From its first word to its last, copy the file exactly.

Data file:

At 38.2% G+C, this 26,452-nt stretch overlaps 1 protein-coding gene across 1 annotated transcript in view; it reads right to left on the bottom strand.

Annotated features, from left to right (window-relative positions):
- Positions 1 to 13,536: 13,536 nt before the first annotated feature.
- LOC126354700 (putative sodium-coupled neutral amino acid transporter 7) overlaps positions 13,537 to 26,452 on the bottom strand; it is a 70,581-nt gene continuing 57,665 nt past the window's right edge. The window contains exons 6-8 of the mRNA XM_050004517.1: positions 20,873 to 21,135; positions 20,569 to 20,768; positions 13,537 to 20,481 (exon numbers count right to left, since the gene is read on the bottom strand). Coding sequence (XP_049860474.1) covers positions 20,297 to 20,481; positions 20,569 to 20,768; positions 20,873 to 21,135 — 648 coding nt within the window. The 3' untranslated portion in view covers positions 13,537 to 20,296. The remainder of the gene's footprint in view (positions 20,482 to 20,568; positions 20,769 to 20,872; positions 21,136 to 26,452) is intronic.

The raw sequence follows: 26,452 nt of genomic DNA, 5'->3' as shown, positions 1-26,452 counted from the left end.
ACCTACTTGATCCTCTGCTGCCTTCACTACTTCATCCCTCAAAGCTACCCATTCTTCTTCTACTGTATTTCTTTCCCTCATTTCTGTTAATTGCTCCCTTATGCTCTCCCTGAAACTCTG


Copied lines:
At 38.2% G+C, this 26,452-nt stretch overlaps 1 protein-coding gene across 1 annotated transcript in view; it reads right to left on the bottom strand.

Annotated features, from left to right (window-relative positions):
- Positions 1 to 13,536: 13,536 nt before the first annotated feature.
- LOC126354700 (putative sodium-coupled neutral amino acid transporter 7) overlaps positions 13,537 to 26,452 on the bottom strand; it is a 70,581-nt gene continuing 57,665 nt past the window's right edge. The window contains exons 6-8 of the mRNA XM_050004517.1: positions 20,873 to 21,135; positions 20,569 to 20,768; positions 13,537 to 20,481 (exon numbers count right to left, since the gene is read on the bottom strand). Coding sequence (XP_049860474.1) covers positions 20,297 to 20,481; positions 20,569 to 20,768; positions 20,873 to 21,135 — 648 coding nt within the window. The 3' untranslated portion in view covers positions 13,537 to 20,296. The remainder of the gene's footprint in view (positions 20,482 to 20,568; positions 20,769 to 20,872; positions 21,136 to 26,452) is intronic.

The raw sequence follows: 26,452 nt of genomic DNA, 5'->3' as shown, positions 1-26,452 counted from the left end.
ACCTACTTGATCCTCTGCTGCCTTCACTACTTCATCCCTCAAAGCTACCCATTCTTCTTCTACTGTATTTCTTTCCCTCATTTCTGTTAATTGCTCCCTTATGCTCTCCCTGAAACTCTG